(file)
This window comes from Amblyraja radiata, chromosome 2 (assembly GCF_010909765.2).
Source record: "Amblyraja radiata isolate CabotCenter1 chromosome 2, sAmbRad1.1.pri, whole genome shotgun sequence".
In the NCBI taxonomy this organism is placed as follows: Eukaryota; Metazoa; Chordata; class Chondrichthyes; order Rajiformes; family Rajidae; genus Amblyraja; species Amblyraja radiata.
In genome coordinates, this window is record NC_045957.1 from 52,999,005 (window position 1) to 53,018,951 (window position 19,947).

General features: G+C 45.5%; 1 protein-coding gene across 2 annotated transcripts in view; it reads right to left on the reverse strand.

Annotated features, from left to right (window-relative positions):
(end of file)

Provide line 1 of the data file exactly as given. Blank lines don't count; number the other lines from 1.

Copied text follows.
This window comes from Amblyraja radiata, chromosome 2 (assembly GCF_010909765.2).